Understanding that we are at an inflection point in the marketing space is relatively straightforward. Understanding how to participate and thrive under these new conditions is not.

Below are some action items from #ThinkContent that you can start doing today to be a better content marketer in the midst of this revolution.

Align Content Marketing to Your Company’s Top Business Goal

Having a goal for content marketing that maps to a quantifiable business outcome is paramount.

This means defining at the onset of your content marketing journey what success looks like in the form of measurable KPIs. Your ultimate goal may be lifts in brand equity with proxies to dollar amounts, e-commerce sales, leads generated, or simply content-influenced revenue.

Also in his #ThinkContent talk, NewsCred’s Islam alluded to this when asking marketers to define their north star: “What is the top business goal your CEO has laid out for your company? And how does your content marketing ladder up to that goal?”

Ensure that you are clear about your ultimate business goal for content marketing. This will help you gain buy-in and resources by proving measurable success to your broader organization.   

Implement Tools and Analytics for Content-Centric Measurement

If defining your north star provides the end-goal for your content marketing program, the analytics are the compass that will continually nudge you in the right direction.

Having the correct tools in place that are specifically built for measuring content will ensure that you are armed with the right data to make better decisions in an uncertain endeavor.

As Javier Boix, Senior Director of Corporate Communications at Abbvie and Head of StoryLab, said at #ThinkContent: “Behind the scenes is equally as important to creating a great customer experience.”

NewsCred’s own content marketing platform provides marketers with understandable, actionable ways to improve their content marketing performance based on analysis of their program’s data. We make this exceptionally simple to set up with just a single line of JavaScript that gives you access to our entire analytics suite. This includes content-centric metrics that measure how people consume content, all the way to what individual pieces of content influenced revenue.

Now that marketers have the ability to track and measure performance against goals, taking advantage of this opportunity is more crucial than ever. You’ll have an ongoing understanding of how content marketing impacts your business, which can inform the creative and influential work you produce. 

Be Creative – And Use Data to Iteratively Improve Performance

Having the right data readily available to make informed decisions will feed into smarter, faster decision-making. Even more exciting: It can lead marketers to produce wildly creative work that truly resonates with their target audiences.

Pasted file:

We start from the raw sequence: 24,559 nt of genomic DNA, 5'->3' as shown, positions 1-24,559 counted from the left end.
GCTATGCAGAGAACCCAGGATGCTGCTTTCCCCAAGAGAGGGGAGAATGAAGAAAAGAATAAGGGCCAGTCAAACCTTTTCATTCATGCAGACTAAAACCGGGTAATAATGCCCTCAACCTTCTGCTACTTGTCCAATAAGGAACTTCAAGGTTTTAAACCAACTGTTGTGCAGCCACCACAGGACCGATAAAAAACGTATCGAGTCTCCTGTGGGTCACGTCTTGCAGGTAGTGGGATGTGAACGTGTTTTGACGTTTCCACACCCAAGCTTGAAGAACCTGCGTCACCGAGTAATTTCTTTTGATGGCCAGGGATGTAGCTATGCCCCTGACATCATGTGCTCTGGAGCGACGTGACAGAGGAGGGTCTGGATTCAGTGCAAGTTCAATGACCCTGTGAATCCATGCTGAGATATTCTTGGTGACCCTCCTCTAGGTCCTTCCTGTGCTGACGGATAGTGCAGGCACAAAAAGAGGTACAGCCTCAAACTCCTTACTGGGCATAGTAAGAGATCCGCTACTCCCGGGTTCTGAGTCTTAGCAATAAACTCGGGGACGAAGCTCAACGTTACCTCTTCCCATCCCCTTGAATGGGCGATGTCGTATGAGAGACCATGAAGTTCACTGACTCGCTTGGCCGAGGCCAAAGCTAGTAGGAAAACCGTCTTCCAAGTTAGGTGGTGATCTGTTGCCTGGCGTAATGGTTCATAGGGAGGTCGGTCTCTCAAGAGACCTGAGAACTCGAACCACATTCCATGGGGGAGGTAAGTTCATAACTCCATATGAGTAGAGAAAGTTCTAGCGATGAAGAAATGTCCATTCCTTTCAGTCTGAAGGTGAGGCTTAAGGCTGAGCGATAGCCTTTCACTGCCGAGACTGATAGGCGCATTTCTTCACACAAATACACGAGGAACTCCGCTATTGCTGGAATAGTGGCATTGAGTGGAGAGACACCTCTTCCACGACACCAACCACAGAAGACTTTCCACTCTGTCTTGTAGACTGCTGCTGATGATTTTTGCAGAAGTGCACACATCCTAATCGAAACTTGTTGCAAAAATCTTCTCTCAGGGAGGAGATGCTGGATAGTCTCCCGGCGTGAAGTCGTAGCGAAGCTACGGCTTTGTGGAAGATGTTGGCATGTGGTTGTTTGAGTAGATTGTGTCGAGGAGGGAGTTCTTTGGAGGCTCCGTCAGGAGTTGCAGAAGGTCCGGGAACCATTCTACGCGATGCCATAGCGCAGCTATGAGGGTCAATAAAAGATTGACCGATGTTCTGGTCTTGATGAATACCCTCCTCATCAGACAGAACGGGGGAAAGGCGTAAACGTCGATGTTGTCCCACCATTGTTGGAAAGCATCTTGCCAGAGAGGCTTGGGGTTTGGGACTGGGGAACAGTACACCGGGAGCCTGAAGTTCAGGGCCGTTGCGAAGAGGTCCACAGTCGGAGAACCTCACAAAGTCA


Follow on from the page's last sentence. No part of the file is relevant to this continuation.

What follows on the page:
Spotify’s CMO, Seth Farbman, discussed how his company was able to interpret first-party data about users’ listening habits to create marketing that spoke to people on deeply personal levels. 


Jill Cress, CMO of National Geographic, also highlighted the importance of listening to your audience. In the past year, the storied brand has launched a number of ambitious content initiatives, like the first 360-degree Facebook Live video at its Mars simulator.

“It’s all about being able to connect with audiences in authentic ways,” says Cress. “We garner a lot of rich data about what consumers care about, and dig deeper to create content to resonate to those communities.”

And don’t just evaluate your successes. As Ben Lerer, CEO, Group Nine Media, Managing Partner, Lerer Hippeau Ventures, put it in his talk: “Study your failures and then you can raise the floor.”

It’s crucial that we all do the same. We can analyze which types, authors, topics, and channels are most performant. Then, pinpoint what attributes make some content more successful than others – and iterate to improve results. It’s important to listen to the data and shape your story afterwards. (Sidenote: NewsCred’s software will perform this analysis for you and offer actionable recommendations off the back of these insights so you can focus on actually creating great content).

Through an unbiased approach, you’ll be able to make the best decisions to inch toward delivering content that is both impactful for your business – and relevant, exciting, and engaging for your audience.


In the middle of a marketing revolution, it can feel daunting to figure out which steps you should take to set yourself up for success. Technological changes occur rapidly, new consumer behaviors form every day, and an abundance of noise makes it difficult to focus on what truly matters to your organization.

Understanding your content marketing goals, properly tracking and measuring performance against those goals, and ultimately, taking action armed with the right data are the most effective first steps you can take to become a better marketer in the new performance era.

This is an exciting time to be a marketer. Now, there’s no longer a choice between performance and quality. As a result, marketers have increased flexibility and opportunities to construct enduring content marketing programs. By incorporating some of the steps mentioned above, you’ll be well on your way to seizing this opportunity and building a revolutionary brand. 


John O’Neil is a Product Marketing Manager at NewsCred.